Upon the cross, Jesus showed the depth of his love for us, pouring out his lifeblood for our redemption:
Since it was the day of Preparation, in order to prevent the bodies from remaining on the cross on the sabbath (for that sabbath was a high day), the Jews asked Pilate that their legs might be broken, and that they might be taken away. So the soldiers came and broke the legs of the first, and of the other who had been crucified with him; but when they came to Jesus and saw that he was already dead, they did not break his legs. But one of the soldiers pierced his side with a spear, and at once there came out blood and water. 35 He who saw it has borne witness—his testimony is true, and he knows that he tells the truth—that you also may believe. For these things took place that the scripture might be fulfilled, “Not a bone of him shall be broken.” And again another scripture says, “They shall look on him whom they have pierced.” (John 19:31-37)
When his side was pierced, blood and water flowed forth from his heart like a fountain of life and grace. In devotion to the Sacred Heart of Jesus, we contemplate this great love.
In the earliest days of the Church, the apostle John, who had seen Jesus’ heart pierced, wrote, “In this is love, not that we loved God but that he loved us and sent his Son to be the atoning sacrifice for our sins” (1 John 4:10). By the twelfth century, the wound in the heart of Jesus was looked upon as a symbol of his divine love. From the thirteenth to the fifteenth century, this devotion was of a private, interior, and mystical nature. In the sixteenth century, devotional prayers and acts of piety became popular. But it was in the seventeenth century that devotion to the Sacred Heart spread widely.
In 1677 Margaret Mary Alacoque, a nun of the Visitation convent of Parlay-le-Monial, France, described how Christ appeared to her in a vision: “I could plainly see his heart, pierced and bleeding, yet there were flames, too, coming from it and a crown of thorns around it. He told me to behold his heart which so loved humanity. Then he seemed to take my very heart from me and place it there in his heart. In return he gave me back part of his flaming heart.”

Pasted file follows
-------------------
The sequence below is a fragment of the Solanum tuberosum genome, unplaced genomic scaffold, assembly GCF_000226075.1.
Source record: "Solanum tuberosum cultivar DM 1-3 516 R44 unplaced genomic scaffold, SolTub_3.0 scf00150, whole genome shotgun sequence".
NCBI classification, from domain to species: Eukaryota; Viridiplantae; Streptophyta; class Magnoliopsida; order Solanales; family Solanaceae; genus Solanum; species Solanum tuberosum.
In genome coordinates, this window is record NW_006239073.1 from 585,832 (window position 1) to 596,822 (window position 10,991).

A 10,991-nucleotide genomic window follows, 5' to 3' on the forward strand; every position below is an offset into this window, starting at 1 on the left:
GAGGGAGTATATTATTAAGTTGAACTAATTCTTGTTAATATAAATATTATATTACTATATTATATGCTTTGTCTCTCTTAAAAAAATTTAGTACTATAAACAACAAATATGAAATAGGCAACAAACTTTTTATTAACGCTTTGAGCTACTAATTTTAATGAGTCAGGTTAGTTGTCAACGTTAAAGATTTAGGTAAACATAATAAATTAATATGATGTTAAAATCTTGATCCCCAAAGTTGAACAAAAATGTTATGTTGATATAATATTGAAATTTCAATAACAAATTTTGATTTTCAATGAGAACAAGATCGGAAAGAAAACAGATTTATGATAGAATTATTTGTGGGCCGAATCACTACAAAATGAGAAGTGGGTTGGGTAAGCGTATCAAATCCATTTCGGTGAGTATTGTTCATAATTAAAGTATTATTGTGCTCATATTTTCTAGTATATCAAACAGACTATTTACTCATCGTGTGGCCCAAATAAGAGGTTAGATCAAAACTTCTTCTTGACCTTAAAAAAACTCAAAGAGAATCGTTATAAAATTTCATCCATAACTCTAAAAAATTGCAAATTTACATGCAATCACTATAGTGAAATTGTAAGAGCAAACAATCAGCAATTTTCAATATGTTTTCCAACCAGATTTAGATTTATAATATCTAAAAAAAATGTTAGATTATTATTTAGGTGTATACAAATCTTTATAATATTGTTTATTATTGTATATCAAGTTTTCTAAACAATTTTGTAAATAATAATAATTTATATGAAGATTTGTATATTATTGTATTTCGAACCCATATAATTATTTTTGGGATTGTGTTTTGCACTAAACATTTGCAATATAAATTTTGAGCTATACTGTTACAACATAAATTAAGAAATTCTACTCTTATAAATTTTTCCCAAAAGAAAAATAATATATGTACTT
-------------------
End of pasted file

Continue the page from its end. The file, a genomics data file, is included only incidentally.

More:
Margaret Mary experienced four revelations, during which Christ made the now-familiar Twelve Promises as well as the request to establish a feast in honor of his Sacred Heart. In 1765, seventy-five years after Margaret Mary’s death, the devotion to the Sacred Heart of Jesus was officially approved by Pope Clement XIII. The feast of the Most Sacred Heart of Jesus was inaugurated in 1856, and is now celebrated on the first Friday after the Solemnity of the Most Holy Body and Blood of Christ. Jesus’ Sacred Heart is also honored on every first Friday of the month. St. Margaret Mary Alacoque was canonized by Pope Benedict XV in 1920.
An Act of Consecration to the Sacred Heart of Jesus
I give myself and consecrate to the Sacred Heart of our Lord Jesus Christ, my person and my life, my actions, pains, and sufferings, so that I may be unwilling to make use of any part of my being other than to honor, love, and glorify the Sacred Heart. This is my unchanging purpose, namely, to be all his, and to do all things for the love of him, at the same time renouncing with all my heart whatever is displeasing to him. I therefore take you, O Sacred Heart, to be the only object of my love, the guardian of my life, my assurance of salvation, the remedy of my weakness and inconstancy, the atonement for all the faults of my life, and my sure refuge at the hour of death.
Be then, O Heart of goodness, my justification before God the Father, and turn away from me the strokes of his righteous anger. O Heart of love, I put all my confidence in you, for I fear everything from my own wickedness and frailty, but I hope for all things from your goodness and bounty.
Remove from me all that can displease you or resist your holy will; let your pure love imprint your image so deeply upon my heart that I shall never be able to forget you or to be separated from you.
May I obtain from all your loving kindness the grace of having my name written in your Heart, for in you I desire to place all my happiness and glory, living and dying in bondage to you. Amen.
—St. Margaret Mary Alacoque
Twelve Promises of the Sacred Heart of Jesus, made to St. Margaret Mary Alacoque:
1. I will give them all the graces necessary for their state in life.
2. I will establish peace in their families.
3. I will comfort them in their trials.
4. I will be their secure refuge during life, and, above all, in death.
5. I will shed abundant blessings on all their undertakings.
6. Sinners will find in My Heart an infinite ocean of mercy.
7. Lukewarm souls will become fervent.
8. Fervent souls will rapidly grow in holiness and perfection.
9. I will bless every place where an image of My Heart shall be exposed and honored.
10. I will give to priests the gift of touching the most hardened hearts.
11. The names of those who promote this devotion will be written in My Heart, never to be blotted out.
12. I promise thee, in the excessive mercy of My Heart, that My all-powerful love will grant to all those who receive Holy Communion on the First Friday of nine consecutive months, the grace of final penitence; they shall not die in My disgrace nor without receiving their Sacraments; My Divine Heart shall be their safe refuge in this last moment.